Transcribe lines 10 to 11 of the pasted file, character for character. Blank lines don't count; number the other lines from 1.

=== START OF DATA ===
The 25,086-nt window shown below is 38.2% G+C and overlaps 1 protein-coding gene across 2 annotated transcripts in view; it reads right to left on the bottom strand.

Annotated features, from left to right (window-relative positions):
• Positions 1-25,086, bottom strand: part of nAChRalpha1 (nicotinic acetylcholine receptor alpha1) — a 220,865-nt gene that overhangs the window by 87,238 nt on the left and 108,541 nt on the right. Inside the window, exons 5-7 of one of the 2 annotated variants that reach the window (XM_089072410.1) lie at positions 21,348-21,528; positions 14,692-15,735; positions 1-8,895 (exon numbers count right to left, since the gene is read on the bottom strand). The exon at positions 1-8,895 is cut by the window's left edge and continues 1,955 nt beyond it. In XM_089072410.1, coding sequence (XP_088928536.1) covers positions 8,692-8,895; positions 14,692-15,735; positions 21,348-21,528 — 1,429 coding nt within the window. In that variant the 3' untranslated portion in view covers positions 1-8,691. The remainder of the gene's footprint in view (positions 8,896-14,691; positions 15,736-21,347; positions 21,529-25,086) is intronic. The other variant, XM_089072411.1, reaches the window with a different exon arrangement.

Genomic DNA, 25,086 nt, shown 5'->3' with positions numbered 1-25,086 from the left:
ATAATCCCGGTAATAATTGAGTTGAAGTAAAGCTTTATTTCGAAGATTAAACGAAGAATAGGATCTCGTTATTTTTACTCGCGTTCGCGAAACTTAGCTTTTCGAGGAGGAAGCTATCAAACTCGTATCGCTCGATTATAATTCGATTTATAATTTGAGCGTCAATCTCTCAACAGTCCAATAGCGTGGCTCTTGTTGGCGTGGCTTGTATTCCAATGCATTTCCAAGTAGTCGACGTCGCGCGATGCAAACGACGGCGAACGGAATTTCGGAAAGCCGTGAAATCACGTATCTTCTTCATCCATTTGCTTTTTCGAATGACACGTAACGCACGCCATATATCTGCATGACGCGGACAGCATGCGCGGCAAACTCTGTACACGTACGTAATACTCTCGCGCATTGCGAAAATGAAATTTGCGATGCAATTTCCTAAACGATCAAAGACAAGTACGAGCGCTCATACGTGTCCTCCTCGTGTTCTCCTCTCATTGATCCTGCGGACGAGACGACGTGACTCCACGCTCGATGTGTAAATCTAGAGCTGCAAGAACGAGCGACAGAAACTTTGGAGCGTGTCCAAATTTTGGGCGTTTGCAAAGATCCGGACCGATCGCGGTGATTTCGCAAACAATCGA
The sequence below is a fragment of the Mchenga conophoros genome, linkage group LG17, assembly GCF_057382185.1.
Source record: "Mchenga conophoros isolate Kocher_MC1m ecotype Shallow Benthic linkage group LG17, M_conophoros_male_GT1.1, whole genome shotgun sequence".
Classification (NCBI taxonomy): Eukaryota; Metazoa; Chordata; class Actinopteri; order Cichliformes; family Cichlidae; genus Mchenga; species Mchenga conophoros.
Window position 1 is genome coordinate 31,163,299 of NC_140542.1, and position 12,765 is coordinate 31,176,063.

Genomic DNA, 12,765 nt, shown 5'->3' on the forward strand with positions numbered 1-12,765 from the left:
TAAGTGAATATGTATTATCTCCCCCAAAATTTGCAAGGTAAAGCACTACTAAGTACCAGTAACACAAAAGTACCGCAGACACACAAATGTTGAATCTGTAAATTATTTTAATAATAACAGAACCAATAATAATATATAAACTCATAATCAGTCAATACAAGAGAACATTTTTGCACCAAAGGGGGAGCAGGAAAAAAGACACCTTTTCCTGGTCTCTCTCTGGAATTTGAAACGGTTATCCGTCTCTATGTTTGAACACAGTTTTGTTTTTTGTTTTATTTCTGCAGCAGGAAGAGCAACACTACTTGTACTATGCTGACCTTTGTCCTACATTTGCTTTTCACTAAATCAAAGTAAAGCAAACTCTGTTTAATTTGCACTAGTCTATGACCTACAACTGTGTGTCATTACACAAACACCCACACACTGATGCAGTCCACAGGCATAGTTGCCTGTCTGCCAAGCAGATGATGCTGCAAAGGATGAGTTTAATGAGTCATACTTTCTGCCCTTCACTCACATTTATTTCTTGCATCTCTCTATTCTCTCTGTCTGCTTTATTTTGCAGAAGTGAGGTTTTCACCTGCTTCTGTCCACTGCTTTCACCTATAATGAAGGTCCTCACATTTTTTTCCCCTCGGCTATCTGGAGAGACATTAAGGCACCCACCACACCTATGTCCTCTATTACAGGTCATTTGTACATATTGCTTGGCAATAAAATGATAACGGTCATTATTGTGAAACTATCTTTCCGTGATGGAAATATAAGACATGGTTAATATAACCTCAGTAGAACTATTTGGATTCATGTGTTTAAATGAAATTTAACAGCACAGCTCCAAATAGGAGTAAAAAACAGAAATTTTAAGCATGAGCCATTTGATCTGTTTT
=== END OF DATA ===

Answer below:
Genomic DNA, 12,765 nt, shown 5'->3' on the forward strand with positions numbered 1-12,765 from the left:
TAAGTGAATATGTATTATCTCCCCCAAAATTTGCAAGGTAAAGCACTACTAAGTACCAGTAACACAAAAGTACCGCAGACACACAAATGTTGAATCTGTAAATTATTTTAATAATAACAGAACCAATAATAATATATAAACTCATAATCAGTCAATACAAGAGAACATTTTTGCACCAAAGGGGGAGCAGGAAAAAAGACACCTTTTCCTGGTCTCTCTCTGGAATTTGAAACGGTTATCCGTCTCTATGTTTGAACACAGTTTTGTTTTTTGTTTTATTTCTGCAGCAGGAAGAGCAACACTACTTGTACTATGCTGACCTTTGTCCTACATTTGCTTTTCACTAAATCAAAGTAAAGCAAACTCTGTTTAATTTGCACTAGTCTATGACCTACAACTGTGTGTCATTACACAAACACCCACACACTGATGCAGTCCACAGGCATAGTTGCCTGTCTGCCAAGCAGATGATGCTGCAAAGGATGAGTTTAATGAGTCATACTTTCTGCCCTTCACTCACATTTATTTCTTGCATCTCTCTATTCTCTCTGTCTGCTTTATTTTGCAGAAGTGAGGTTTTCACCTGCTTCTGTCCACTGCTTTCACCTATAATGAAGGTCCTCACATTTTTTTCCCCTCGGCTATCTGGAGAGACATTAAGGCACCCACCACACCTATGTCCTCTATTACAGGTCATTTGTACATATTGCTTGGCAATAAAATGATAACGGTCATTATTGTGAAACTATCTTTCCGTGATGGAAATATAAGACATGGTTAATATAACCTCAGTAGAACTATTTGGATTCATGTGTTTAAATGAAATTTAACAGCACAGCTCCAAATAGGAGTAAAAAACAGAAATTTTAAGCATGAGCCATTTGATCTGTTTT